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Old 09-24-2007, 05:09 PM   #1
Join Date: May 2000
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Default artist Ken Danby has died-he painted portrait of Lightfoot
artist site has image of study of Lightfoot portrait:
and finished work with notations:

A huge artistic loss and also for the environmental causes he stood for. An avid canoeist, he died far too young but was enjoying life and nature in beautiful North Ontario. | News | Painter Ken Danby dies at 67
Painter Ken Danby dies at 67

Sep 24, 2007 04:31 PM
Lee-Anne Goodman
Ken Danby, recognized as one of the world’s foremost realist artists and best-known in Canada for his iconic hockey painting, At The Crease, has died at the age of 67 while canoeing in Algonquin Park.
Born in Sault Ste. Marie, Danby’s vast portfolio includes everything from portraits of famous Canadians to athletes in mid-play and landscape paintings so crystalline that at first glance they resemble photographs.

“He’s been called a national icon and that’s basically what he was,” Ken McGee, manager of the Danby Studio in Guelph, said today.

The prolific artist was said to have known from a young age that he wanted to paint, and enrolled in the Ontario College of Art in 1958.

Danby’s first one-man show in 1964 sold out, an occurrence that would become commonplace as his work proved popular with private, corporate and museum collectors.

When asked to identify his favourite work, the prolific Danby frequently replied: “My next one.”

His 1972 painting of a masked hockey goalie hunched in the crease is considered by many to be a Canadian national symbol and is sometimes mistakenly thought to be a portrait of legendary netminder Ken Dryden.

Lacing Up, another hockey painting of someone tying his skates in a locker room, is almost equally iconic.

On his website, Danby recalled an encounter about At The Crease.

“One day, a woman complimented me on my painting At the Crease, which she referred to as ‘that painting you did of the goalie, Ken Dryden,”’ he recalled.

“She said that she had long had a print of it in her home and really enjoyed it. I thanked her, but also explained that, ‘It isn’t an image of Ken Dryden.’

“Looking puzzled, she replied, ‘Yes it is.’ I responded, ’No it isn’t.’ After a long pause, she loudly exclaimed, ’Yes it is!’ I quickly apologized, with the sudden realization that she was right. It’s really whomever one wants it to be.”

The goalie painting is Danby’s most successful but there’s a lot more to his portfolio, McGee said.

“It’s a worldwide image now. Over the years we have sold literally hundreds of thousands of those images — anybody who knows hockey knows that image and therefore knows Ken Danby,” he said.

“But his reputation seemed to be, from the public point of view, that of a sports artist and he was certainly much, much, much more than that. His works ranged from sports images and panoramic landscapes to huge oils and figurative works and just some stunning works. Particularly in the last few years, his work has expanded both in size and imagery.”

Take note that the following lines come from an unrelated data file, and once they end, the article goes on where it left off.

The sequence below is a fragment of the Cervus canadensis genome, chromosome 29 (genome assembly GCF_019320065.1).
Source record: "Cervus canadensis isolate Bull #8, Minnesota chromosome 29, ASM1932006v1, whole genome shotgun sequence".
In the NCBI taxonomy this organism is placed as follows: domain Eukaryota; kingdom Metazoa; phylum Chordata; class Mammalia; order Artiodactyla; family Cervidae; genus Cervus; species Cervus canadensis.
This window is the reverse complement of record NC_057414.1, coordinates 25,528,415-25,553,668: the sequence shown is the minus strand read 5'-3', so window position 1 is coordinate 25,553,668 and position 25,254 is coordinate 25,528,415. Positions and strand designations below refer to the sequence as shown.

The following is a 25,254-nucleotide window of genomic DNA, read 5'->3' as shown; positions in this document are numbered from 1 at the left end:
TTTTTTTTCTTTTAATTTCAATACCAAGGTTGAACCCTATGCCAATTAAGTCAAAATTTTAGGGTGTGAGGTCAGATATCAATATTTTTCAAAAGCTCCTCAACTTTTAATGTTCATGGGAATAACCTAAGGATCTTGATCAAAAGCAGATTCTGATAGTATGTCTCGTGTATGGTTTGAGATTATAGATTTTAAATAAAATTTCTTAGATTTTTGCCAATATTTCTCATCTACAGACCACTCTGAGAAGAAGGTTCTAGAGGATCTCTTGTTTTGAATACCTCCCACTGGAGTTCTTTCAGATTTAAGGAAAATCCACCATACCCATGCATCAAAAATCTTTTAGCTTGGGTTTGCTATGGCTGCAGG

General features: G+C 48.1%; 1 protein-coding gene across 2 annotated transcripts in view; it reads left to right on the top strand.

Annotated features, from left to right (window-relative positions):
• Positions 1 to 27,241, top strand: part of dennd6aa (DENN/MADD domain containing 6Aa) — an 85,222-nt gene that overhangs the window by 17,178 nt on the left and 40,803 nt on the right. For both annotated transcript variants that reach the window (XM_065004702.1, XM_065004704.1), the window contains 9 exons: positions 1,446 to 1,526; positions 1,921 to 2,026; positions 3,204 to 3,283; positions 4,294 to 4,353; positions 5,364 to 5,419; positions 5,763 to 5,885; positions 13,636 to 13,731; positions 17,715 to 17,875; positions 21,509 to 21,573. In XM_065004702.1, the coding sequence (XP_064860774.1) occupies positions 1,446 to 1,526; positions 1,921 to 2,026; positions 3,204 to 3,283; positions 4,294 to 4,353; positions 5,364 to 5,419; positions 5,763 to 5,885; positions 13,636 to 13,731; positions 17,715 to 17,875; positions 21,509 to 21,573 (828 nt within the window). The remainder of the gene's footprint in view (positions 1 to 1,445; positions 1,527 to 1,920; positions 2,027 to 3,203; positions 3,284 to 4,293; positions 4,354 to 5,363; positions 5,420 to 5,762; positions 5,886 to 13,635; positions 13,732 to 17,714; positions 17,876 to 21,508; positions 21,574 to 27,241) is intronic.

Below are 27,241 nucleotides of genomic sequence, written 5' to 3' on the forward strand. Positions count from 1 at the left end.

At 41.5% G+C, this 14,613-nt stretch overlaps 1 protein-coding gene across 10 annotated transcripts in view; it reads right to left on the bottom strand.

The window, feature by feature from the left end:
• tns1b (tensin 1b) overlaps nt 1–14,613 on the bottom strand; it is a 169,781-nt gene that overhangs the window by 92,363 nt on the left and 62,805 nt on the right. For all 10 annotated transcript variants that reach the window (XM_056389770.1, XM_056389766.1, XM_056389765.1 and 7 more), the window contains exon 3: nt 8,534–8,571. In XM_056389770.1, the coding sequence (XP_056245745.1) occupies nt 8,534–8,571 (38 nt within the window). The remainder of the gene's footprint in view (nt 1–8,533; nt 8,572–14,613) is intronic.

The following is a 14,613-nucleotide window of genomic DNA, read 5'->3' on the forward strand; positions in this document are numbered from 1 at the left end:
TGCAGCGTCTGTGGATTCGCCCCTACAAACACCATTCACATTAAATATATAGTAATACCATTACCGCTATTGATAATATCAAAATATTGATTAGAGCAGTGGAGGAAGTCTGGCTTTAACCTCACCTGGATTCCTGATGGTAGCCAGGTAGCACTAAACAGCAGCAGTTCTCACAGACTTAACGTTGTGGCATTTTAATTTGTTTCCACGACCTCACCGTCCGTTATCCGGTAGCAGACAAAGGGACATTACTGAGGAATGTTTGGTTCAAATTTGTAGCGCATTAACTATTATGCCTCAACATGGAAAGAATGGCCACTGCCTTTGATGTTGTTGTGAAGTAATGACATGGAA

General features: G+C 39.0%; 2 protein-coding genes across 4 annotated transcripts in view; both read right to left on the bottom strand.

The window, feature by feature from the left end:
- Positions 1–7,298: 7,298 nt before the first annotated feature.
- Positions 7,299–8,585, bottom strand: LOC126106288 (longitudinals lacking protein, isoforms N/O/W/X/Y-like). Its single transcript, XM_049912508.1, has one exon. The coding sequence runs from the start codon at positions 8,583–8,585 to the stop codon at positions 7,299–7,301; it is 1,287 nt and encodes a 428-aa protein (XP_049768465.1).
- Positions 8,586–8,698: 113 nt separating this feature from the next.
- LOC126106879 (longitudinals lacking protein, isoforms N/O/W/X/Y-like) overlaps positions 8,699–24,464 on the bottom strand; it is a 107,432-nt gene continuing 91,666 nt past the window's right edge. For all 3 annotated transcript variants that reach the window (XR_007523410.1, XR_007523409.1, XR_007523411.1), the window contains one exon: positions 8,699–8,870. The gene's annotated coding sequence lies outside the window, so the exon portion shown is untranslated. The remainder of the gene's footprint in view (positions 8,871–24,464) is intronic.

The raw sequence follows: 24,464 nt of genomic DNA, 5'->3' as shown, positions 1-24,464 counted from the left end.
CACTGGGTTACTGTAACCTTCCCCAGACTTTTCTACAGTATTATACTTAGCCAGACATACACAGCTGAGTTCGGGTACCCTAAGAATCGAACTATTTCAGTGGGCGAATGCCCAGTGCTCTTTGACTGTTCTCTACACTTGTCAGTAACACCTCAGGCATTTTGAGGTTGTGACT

In the 1980s, Danby prepared a series of watercolours on the Americas Cup and the Canadian athletes at the 1984 Winter Olympics in Sarajevo.

He also served on the governing board of the Canada Council and as a member of the Board of Trustees of the National Gallery of Canada.

McGee said that Danby, who continued to paint avidly, was on the lookout for new inspiration while canoeing with his wife, Gillian, in Ontario’s pristine Algonquin Park on Sunday.

“He died gathering information for more paintings,” said McGee, who remembered his friend as “amenable, friendly, approachable, kind and generous.”

Danby was also touched by admirers of his work.

“When my painting, Acapulco, was first exhibited, I happened to be in the gallery one day and observed a gentleman standing in front of it for the longest time, seemingly lost in thought,” he once recalled.

“Suddenly and quite unconsciously, I’m sure, he concluded his absorption by rising up on tip-toes, as if by doing so he just might be able to see behind the diving board. What a compliment!”

Danby was a big supporter of the arts, and frequently railed against the lack of arts education in the public school system.

“The arts are just as important as math and science in education, and just as important as any other endeavour in our lives,” he said.

“Art is a necessity. Art is an absolutely essential part of our enlightenment process. We cannot, as a species, as a civilized society, regard ourselves as being enlightened without the arts.”

In 1975, Danby was elected a member of the Royal Canadian Academy of Arts. He was also a recipient of the Jessie Dow Prize, the 125th Anniversary Commemorative Medal of Canada, the City of Sault Ste. Marie’s Award of Merit and both the Queen’s Silver and Golden Jubilee Medals.

In 2001, he was vested in both the Order of Ontario and the Order of Canada.

Ontario provincial police say Danby collapsed while canoeing on North Tea Lake. He was transported by air ambulance to North Bay General Hospital where he was pronounced dead.

He leaves his wife and three sons.
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